My Rating: 5 stars Read: 2/10/2017
- My Lifetime Challenge (1969)
- Cloak & Dagger Challenge
The United States government is given a warning by the pre-eminent biophysicists in the country: current sterilization procedures applied to returning space probes may be inadequate to guarantee uncontaminated re-entry to the atmosphere. Two years later, seventeen satellites are sent into the outer fringes of space to collect organisms and dust for study. One of them falls to earth, landing in a desolate area of Arizona. Twelve miles from the landing site, in the town of Piedmont, a shocking discovery is made: the streets are littered with the dead bodies of the town’s inhabitants, as if they dropped dead in their tracks.
I read this for my Lifetime Challenge. I chose this book to read for the year 1969 over a number of others because a) it’s Michael Crichton and b) it’s a thriller. I thought it would be more exciting than something literary. 🙂
I read a lot of Crichton years ago — Prey, Congo, Timeline, Jurassic Park, Disclosure, Rising Sun. I love his blend of cutting edge technology, reality, and paranoia. I am easily sucked in by his “what if this went horribly wrongs”.
I have never read The Andromeda Strain, mainly because I’d already seen the movie. I was hoping that reading it now wouldn’t feel disappointing because I already knew the plot. It had been long enough ago since I’d seen the movie that I didn’t recall all the details, and though I remembered them as the book progressed, it didn’t stop my enjoyment of the novel.
I’m giving this five stars for a few reasons. First, I admire the research Crichton poured into this. There’s a ton of military, medical, and scientific protocol, from the details about how the secure lab is set up, decontamination procedures, the tests they run, how viruses work, etc. Most of this isn’t as apparent in the movie as it is in the book, and to me, it’s really fascinating stuff and makes the book worth reading. These details give the story an authentic (and thus scarier) vibe. Second, the story itself is quite intense and frightening and really held my attention.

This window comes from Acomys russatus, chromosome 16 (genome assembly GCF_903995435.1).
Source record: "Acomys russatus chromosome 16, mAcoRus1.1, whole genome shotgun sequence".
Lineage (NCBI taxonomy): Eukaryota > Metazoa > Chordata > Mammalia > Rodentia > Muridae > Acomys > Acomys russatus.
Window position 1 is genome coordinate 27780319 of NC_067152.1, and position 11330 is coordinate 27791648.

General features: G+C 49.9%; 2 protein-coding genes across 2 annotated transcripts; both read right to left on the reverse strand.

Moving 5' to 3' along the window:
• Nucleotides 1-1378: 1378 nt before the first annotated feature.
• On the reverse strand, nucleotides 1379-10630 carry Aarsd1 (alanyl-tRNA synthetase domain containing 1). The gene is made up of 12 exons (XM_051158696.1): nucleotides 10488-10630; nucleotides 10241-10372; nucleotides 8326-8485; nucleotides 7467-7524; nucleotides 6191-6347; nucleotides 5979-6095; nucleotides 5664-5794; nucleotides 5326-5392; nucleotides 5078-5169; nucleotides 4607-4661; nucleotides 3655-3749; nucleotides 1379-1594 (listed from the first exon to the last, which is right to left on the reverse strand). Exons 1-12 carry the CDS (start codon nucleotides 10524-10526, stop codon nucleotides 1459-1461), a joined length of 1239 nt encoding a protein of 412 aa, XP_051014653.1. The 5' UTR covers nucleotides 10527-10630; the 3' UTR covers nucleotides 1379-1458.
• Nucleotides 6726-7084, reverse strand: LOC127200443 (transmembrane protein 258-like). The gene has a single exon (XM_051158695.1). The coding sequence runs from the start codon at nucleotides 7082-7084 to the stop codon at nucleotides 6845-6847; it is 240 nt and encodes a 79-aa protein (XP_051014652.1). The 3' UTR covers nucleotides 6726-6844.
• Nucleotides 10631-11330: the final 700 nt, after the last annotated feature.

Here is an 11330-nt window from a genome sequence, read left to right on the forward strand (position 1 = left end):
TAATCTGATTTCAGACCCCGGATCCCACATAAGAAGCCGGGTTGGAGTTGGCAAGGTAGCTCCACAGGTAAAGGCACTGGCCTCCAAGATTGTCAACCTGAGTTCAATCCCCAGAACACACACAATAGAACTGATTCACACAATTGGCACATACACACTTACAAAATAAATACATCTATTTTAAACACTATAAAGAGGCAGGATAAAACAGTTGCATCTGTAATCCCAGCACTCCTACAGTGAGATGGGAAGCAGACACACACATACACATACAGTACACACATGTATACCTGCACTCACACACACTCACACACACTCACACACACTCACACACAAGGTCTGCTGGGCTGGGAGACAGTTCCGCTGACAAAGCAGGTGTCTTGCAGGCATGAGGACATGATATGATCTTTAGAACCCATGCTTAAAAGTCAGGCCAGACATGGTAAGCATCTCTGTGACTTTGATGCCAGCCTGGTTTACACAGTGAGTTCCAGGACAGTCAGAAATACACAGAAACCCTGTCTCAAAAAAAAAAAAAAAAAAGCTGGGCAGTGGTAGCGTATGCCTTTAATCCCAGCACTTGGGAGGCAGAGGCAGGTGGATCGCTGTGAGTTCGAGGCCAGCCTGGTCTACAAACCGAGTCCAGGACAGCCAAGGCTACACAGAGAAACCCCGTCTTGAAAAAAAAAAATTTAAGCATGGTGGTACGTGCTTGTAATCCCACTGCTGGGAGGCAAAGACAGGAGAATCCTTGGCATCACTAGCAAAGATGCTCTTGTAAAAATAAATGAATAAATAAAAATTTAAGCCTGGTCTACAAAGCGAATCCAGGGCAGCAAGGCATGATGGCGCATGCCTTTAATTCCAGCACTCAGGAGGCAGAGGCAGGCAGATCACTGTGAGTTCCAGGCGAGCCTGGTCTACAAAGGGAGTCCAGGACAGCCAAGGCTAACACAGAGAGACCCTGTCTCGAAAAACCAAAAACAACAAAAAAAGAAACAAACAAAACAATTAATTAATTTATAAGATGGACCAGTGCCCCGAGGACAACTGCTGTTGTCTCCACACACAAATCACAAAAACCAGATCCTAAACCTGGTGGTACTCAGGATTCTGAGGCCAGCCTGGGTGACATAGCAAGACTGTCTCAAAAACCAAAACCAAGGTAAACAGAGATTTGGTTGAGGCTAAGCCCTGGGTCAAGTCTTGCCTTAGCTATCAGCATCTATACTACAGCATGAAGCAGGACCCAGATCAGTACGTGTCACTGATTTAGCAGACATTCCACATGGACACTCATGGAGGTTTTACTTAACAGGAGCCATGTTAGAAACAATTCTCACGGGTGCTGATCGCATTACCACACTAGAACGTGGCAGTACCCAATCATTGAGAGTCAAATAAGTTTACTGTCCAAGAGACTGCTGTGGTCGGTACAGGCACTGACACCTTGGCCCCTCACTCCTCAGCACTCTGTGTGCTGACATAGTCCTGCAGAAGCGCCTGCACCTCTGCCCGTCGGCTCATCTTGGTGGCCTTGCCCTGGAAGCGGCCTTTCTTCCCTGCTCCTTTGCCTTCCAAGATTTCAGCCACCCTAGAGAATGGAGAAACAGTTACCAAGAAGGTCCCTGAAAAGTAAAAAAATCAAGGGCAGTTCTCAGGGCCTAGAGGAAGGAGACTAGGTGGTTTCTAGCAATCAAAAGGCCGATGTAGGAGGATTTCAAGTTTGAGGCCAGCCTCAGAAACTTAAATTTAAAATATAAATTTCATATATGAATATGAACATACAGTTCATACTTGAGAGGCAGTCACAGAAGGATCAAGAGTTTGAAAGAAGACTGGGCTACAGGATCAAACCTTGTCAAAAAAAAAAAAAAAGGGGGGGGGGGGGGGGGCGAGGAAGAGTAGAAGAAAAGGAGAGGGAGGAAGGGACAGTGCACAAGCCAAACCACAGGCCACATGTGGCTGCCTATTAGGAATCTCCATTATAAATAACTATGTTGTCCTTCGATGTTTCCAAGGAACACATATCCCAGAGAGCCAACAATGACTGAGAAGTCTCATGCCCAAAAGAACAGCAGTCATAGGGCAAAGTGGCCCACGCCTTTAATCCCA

In sum, a space satellite crash lands and everyone in the nearby town dies. The big question explored in the book is: what viruses and bacteria might exist in space that we have no biological defenses for, and what would happen if one of our many space probes brought one back? In the book, the US’s brilliant scientists are prepared for such a doomsday scenario and have a secret lab bunker and protocol in place for just such a contingency. It immediately goes active once this town of the dead is discovered. For the rest of the story it’s a race to figure out what came back on that satellite and how to combat it.
This scenario is quite believable. Far from giving in to epic doomsday hysterics, Crichton’s exploration remains small in scope (focusing on the team of scientists working on the problem), and explores questions such as human error, the natural evolution of pathogens, and both the advances and limits of science.
In light of Trump’s America, this is an interesting read because the science of the 1960’s is highly respected and it seems like it can do anything. Compare that to today’s apparent dismissal and reviling of science and… well, it’s pretty sad. Can I go back to 1969?
I listened to the audiobook by narrator David Morse. Morse is good–his voice is mature and smoker-gravelly, which worked for the 50’s scientists in the book. However, the text isn’t an ideal one for audio narration. Crichton includes diagrams and transcripts and reports, things that don’t read well. Many of the diagrams are not in the narration at all and other things don’t translate well. There was one point that I had to skip in the audio because it drove me nuts — it was a transcript of radio communication and each line had a long time stamp on it. That’s the sort of thing your eye would just skim over, but the narrator read this long time stamp before every line and it was super annoying. Nevertheless, the regular story narration was good. I mostly listen to audiobooks these days because I can be doing other things at the same time, but if you have the option the ebook is probably a better experience.